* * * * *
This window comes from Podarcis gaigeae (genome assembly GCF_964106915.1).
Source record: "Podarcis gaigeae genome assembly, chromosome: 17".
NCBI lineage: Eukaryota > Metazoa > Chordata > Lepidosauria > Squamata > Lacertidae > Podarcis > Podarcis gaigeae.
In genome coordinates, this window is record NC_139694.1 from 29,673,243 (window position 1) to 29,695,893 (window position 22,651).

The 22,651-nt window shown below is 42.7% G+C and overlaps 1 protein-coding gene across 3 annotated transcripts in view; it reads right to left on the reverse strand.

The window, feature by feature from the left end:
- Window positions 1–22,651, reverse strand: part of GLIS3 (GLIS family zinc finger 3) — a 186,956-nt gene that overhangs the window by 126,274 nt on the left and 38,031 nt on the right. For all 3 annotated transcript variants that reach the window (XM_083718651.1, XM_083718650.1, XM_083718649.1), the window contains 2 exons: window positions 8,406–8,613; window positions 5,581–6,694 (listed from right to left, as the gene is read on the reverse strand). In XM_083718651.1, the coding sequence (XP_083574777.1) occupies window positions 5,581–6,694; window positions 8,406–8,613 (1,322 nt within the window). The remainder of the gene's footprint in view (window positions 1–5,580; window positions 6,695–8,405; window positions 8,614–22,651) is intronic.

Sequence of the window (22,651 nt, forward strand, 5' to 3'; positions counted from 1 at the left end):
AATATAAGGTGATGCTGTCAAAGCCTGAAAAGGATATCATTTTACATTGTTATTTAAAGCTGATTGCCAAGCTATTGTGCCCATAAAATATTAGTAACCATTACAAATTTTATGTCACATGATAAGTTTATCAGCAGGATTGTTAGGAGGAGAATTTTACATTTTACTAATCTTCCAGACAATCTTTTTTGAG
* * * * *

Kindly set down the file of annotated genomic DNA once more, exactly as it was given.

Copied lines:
This window comes from Podarcis gaigeae (genome assembly GCF_964106915.1).
Source record: "Podarcis gaigeae genome assembly, chromosome: 17".
NCBI lineage: Eukaryota > Metazoa > Chordata > Lepidosauria > Squamata > Lacertidae > Podarcis > Podarcis gaigeae.
In genome coordinates, this window is record NC_139694.1 from 29,673,243 (window position 1) to 29,695,893 (window position 22,651).

The 22,651-nt window shown below is 42.7% G+C and overlaps 1 protein-coding gene across 3 annotated transcripts in view; it reads right to left on the reverse strand.

The window, feature by feature from the left end:
- Window positions 1–22,651, reverse strand: part of GLIS3 (GLIS family zinc finger 3) — a 186,956-nt gene that overhangs the window by 126,274 nt on the left and 38,031 nt on the right. For all 3 annotated transcript variants that reach the window (XM_083718651.1, XM_083718650.1, XM_083718649.1), the window contains 2 exons: window positions 8,406–8,613; window positions 5,581–6,694 (listed from right to left, as the gene is read on the reverse strand). In XM_083718651.1, the coding sequence (XP_083574777.1) occupies window positions 5,581–6,694; window positions 8,406–8,613 (1,322 nt within the window). The remainder of the gene's footprint in view (window positions 1–5,580; window positions 6,695–8,405; window positions 8,614–22,651) is intronic.

Sequence of the window (22,651 nt, forward strand, 5' to 3'; positions counted from 1 at the left end):
AATATAAGGTGATGCTGTCAAAGCCTGAAAAGGATATCATTTTACATTGTTATTTAAAGCTGATTGCCAAGCTATTGTGCCCATAAAATATTAGTAACCATTACAAATTTTATGTCACATGATAAGTTTATCAGCAGGATTGTTAGGAGGAGAATTTTACATTTTACTAATCTTCCAGACAATCTTTTTTGAG